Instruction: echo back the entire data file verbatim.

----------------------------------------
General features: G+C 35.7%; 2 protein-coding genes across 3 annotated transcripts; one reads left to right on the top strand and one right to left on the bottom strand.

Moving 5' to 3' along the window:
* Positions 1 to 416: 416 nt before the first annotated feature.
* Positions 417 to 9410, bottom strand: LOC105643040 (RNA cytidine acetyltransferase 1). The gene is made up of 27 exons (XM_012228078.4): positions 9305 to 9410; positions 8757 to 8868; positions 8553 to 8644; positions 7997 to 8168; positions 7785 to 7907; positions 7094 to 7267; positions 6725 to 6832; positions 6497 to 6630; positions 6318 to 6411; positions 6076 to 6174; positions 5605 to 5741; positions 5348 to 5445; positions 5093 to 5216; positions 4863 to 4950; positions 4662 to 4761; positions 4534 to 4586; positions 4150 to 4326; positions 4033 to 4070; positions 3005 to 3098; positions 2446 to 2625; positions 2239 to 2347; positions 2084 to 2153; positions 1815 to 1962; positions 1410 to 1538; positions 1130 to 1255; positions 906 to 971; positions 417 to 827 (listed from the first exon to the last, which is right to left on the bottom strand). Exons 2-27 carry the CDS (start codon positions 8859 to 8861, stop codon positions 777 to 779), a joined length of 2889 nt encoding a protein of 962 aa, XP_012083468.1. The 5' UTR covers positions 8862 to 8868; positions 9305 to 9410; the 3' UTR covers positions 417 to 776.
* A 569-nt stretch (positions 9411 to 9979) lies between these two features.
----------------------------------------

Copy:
General features: G+C 35.7%; 2 protein-coding genes across 3 annotated transcripts; one reads left to right on the top strand and one right to left on the bottom strand.

Moving 5' to 3' along the window:
* Positions 1 to 416: 416 nt before the first annotated feature.
* Positions 417 to 9410, bottom strand: LOC105643040 (RNA cytidine acetyltransferase 1). The gene is made up of 27 exons (XM_012228078.4): positions 9305 to 9410; positions 8757 to 8868; positions 8553 to 8644; positions 7997 to 8168; positions 7785 to 7907; positions 7094 to 7267; positions 6725 to 6832; positions 6497 to 6630; positions 6318 to 6411; positions 6076 to 6174; positions 5605 to 5741; positions 5348 to 5445; positions 5093 to 5216; positions 4863 to 4950; positions 4662 to 4761; positions 4534 to 4586; positions 4150 to 4326; positions 4033 to 4070; positions 3005 to 3098; positions 2446 to 2625; positions 2239 to 2347; positions 2084 to 2153; positions 1815 to 1962; positions 1410 to 1538; positions 1130 to 1255; positions 906 to 971; positions 417 to 827 (listed from the first exon to the last, which is right to left on the bottom strand). Exons 2-27 carry the CDS (start codon positions 8859 to 8861, stop codon positions 777 to 779), a joined length of 2889 nt encoding a protein of 962 aa, XP_012083468.1. The 5' UTR covers positions 8862 to 8868; positions 9305 to 9410; the 3' UTR covers positions 417 to 776.
* A 569-nt stretch (positions 9411 to 9979) lies between these two features.